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This is just an update to the calculation. One of the members here informed me that there was an error in the formulas of the spreadsheet. I have corrected it and here is the corrected revised amount. The net affect makes the lump sum payment look a little bit worse.
 

prairefire

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This article in the Ottawa Citizen sort of links to my original post.

http://ottawacitizen.com/news/national/injured-veterans-to-get-choice-over-pensions-or-lump-sum-payments


I never wanted a lump sum but was forced to take it even though I enrolled and then left the CF while the Pension Act was in force.So this article leads me to two questions:

(1) How are they, or will they, adjust the lump sum to be a more equitable choice between pension or lump sum. The current difference in my example would be about $500 K and for some others even higher. Think about a 21 year old soldier with traumatic and life changing injuries. The average lifetime differential is huge.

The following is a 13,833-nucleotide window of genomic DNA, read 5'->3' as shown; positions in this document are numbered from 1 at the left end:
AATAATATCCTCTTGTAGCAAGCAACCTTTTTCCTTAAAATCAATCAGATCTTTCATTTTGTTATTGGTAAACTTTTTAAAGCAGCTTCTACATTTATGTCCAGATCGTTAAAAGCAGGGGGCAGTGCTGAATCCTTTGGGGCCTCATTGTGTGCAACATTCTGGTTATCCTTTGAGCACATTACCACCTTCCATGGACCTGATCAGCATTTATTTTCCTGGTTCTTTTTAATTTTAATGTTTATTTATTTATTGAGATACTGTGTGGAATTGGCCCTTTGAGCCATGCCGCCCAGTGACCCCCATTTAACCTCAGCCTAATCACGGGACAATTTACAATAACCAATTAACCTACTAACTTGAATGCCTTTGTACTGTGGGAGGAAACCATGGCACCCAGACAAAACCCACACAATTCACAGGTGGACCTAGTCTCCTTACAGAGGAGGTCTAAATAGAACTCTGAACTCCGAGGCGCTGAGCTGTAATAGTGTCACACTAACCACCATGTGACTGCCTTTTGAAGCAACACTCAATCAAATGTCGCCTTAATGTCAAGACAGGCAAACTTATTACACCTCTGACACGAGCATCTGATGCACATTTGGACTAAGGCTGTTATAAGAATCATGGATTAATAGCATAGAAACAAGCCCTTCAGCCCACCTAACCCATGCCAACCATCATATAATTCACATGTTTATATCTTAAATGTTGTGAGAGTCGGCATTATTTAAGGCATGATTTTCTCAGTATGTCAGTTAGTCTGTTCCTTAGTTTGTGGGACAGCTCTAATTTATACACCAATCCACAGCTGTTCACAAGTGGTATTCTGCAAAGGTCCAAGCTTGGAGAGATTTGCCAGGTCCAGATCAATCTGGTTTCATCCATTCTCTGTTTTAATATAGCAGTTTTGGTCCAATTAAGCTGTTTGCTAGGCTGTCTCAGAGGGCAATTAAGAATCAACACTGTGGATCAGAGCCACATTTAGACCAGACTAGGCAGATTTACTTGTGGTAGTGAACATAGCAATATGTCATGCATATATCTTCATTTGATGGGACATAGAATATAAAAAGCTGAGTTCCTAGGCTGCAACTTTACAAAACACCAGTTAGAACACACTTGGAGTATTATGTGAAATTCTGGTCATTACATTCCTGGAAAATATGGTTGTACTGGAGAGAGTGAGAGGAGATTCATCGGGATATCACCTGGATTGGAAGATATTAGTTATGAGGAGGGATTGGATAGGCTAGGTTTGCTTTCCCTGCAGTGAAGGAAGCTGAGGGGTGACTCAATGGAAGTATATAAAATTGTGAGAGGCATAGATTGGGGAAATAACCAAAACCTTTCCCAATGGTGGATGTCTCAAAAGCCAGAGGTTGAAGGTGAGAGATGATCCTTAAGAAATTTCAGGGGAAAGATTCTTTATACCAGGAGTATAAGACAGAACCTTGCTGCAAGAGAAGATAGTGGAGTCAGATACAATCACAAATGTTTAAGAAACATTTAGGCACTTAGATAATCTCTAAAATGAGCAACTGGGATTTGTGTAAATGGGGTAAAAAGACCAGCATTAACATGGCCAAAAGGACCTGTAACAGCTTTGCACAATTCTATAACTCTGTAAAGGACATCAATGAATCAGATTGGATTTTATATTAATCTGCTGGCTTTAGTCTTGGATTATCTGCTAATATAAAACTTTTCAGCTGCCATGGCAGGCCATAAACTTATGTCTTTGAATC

(2) For those of us who were released while the Pension Act was in force and then forced under the NVA Lump Sums for new claims; and not being eligible for most of the new programs because of time limitations; how are they going to correct what was done in the many cases such as mine.

I know that I would need either immediate conversion to a pension and treating the lump sums as advances to be repaid or give me a lump sum of somewhere between $400K or $500K as a corrective payment in lieu of a pension. Remember when I joined the CF the promise that was made to me and many of my generation was that there was a disability pension available in case of life changing injuries that were service related. I was long gone from the CF when the NVA came along. Any such arbitrary changes of benefits in the civilian world would meet quickly with litigation and Employment Standards office getting involved. I know the CF is not like a civilian employer but generally in both civil and criminal law the courts look very unfavourably upon retroactive application of laws. 

 

Rifleman62

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This is also being discussed here where the same article was posted on 20 Jan 16.

http://army.ca/forums/threads/105851.200.html

I bet that the choice will be the current lump sum payment system that is awarded optioned as a monthly/annual pension.

But, hey everything is sunshine and butterflies.
 

Teager

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Rifleman62 said: